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The Story of Crabbie
John Crabbie was born on the 2nd of December 1806. His father was Miller Crabbie, owner of a grocer at 15 Canongate in Edinburgh. Upon reaching adulthood John would look away from the family business and form a partnership with one William Cree. Together they traded in a variety of drinks products, the most successful of which was a ginger cordial.
When Cree passed away in 1840, the company was renamed John Crabbie & Co and began to focus on the Scotch whisky industry. John started to create his own blends and even acquired licenses to distil spirit at the likes of Balmenach and Benrinnes. He went on to acquire the Haddington Grain Distillery in East Lothian, helping to provide a steady supply of grain whisky for his blends.
In 1885, John teamed up with Andrew Usher and William Sanderson to create the North British Distilling Company. Their grain distillery on the Western outskirts of Edinburgh would provide opposition to the newly formed DCL, giving them greater access to this most crucial component of blended Scotch. With John acting as chairman, the distillery became a great success and was producing an impressive 13 million litres per year by 1897, an amount equal to some of the largest malt distilleries even today.
John never lived to see such quantities, however. He passed away at his home in Royal Terrace in 1891, leaving the business to his two sons. By 1963, Crabbie & Co had come under the ownership of old rival DCL, with the last whiskies to bear the name disappearing in the 1970s.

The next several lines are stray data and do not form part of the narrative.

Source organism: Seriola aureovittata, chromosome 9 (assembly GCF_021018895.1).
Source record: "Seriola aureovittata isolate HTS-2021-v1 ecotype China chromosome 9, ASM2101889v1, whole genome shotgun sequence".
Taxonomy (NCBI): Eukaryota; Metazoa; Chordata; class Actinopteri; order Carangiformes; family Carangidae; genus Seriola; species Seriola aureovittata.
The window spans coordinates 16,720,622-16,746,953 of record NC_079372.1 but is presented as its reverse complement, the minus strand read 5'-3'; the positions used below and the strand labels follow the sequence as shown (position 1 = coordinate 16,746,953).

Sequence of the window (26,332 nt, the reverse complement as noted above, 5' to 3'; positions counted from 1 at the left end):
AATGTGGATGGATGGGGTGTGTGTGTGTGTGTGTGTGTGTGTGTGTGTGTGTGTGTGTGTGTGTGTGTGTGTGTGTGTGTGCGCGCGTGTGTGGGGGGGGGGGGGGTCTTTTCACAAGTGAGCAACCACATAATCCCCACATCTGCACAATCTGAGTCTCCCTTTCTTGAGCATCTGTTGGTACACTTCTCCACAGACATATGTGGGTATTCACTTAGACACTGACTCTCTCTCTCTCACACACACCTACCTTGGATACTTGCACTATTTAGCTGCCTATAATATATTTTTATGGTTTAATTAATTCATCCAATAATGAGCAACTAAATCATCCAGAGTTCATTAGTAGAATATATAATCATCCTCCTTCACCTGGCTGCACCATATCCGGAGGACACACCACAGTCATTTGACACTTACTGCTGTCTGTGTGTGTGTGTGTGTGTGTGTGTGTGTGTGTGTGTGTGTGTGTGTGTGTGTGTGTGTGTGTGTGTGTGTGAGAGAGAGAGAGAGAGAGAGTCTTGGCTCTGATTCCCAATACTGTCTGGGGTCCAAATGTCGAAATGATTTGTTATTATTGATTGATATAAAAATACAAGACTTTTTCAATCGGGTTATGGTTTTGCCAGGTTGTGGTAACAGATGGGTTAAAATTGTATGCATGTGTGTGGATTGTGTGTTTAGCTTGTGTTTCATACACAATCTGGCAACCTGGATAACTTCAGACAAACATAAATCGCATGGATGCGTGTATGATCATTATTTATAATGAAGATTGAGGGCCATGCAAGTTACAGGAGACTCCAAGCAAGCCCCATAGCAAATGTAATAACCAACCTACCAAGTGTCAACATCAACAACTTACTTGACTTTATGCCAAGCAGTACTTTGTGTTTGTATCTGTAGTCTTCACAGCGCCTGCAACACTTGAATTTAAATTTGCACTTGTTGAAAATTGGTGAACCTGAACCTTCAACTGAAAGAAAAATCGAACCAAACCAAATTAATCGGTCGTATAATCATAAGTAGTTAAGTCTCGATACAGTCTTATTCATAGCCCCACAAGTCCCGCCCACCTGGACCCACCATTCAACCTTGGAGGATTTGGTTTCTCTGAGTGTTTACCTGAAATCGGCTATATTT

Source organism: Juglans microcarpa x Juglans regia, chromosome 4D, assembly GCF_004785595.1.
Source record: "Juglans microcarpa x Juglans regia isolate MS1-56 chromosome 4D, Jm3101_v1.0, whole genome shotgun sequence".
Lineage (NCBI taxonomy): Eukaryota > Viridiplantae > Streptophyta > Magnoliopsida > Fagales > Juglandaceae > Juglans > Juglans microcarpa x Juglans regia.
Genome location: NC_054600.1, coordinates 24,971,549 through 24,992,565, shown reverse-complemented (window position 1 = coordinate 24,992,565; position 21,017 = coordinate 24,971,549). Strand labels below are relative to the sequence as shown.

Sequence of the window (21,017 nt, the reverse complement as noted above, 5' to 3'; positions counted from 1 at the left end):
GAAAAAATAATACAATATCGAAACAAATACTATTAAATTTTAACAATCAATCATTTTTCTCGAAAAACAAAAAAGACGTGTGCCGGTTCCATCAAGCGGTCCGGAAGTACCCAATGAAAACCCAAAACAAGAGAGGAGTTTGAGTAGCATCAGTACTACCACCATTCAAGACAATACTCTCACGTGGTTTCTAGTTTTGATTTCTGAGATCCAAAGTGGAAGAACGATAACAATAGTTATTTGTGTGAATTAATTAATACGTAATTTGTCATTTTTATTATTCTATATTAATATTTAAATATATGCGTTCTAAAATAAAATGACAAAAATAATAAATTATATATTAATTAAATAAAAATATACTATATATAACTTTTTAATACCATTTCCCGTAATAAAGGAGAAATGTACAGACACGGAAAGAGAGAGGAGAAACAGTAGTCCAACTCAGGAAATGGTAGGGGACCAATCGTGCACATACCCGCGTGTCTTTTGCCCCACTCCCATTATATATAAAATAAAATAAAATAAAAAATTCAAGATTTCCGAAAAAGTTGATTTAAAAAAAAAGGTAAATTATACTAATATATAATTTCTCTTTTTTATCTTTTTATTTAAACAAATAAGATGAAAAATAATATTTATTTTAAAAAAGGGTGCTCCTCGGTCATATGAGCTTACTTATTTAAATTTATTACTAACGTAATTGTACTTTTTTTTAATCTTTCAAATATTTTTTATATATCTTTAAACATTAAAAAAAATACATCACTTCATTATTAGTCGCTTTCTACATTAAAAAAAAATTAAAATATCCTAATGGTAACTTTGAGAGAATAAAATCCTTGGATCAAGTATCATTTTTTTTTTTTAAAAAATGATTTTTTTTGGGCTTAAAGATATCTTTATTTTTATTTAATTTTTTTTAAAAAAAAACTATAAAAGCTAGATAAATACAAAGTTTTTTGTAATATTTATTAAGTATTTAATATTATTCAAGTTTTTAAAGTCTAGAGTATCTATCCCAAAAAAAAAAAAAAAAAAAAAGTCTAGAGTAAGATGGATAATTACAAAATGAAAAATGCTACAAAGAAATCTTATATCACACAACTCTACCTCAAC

Today, however, new owners Halewood International have begun to revisit the company’s distilling past. 2018 saw the release of a new range of single malts, produced at undisclosed distilleries. At the forefront of the project was an 8 year old, loosely based on the original blend the company was best known for.
Bottled at 46%, Crabbie’s 8 year old single malt retails at the very affordable price of £30 a bottle.
Smell: Vanilla, toffee & caramel. Orange. Oat biscuits. Almonds. Apple juice.
Taste: Caramel fudge. Honey. Citrus orange and a touch of lime. Malty biscuits and salted peanuts. Some light peppery heat.
Thoughts: £30 for a non-chill filtered, age-stated single malt is not be sniffed at. There’s also a decent depth of flavour on display and a satisfyingly weight mouthfeel. I doubt it’ll become anyone’s favourite dram, but it’s a solid option for those on a budget. This all makes for a promising start to Crabbie’s return whisky and with plans for a new distillery in Edinburgh, the future looks rather exciting for this historic brand.
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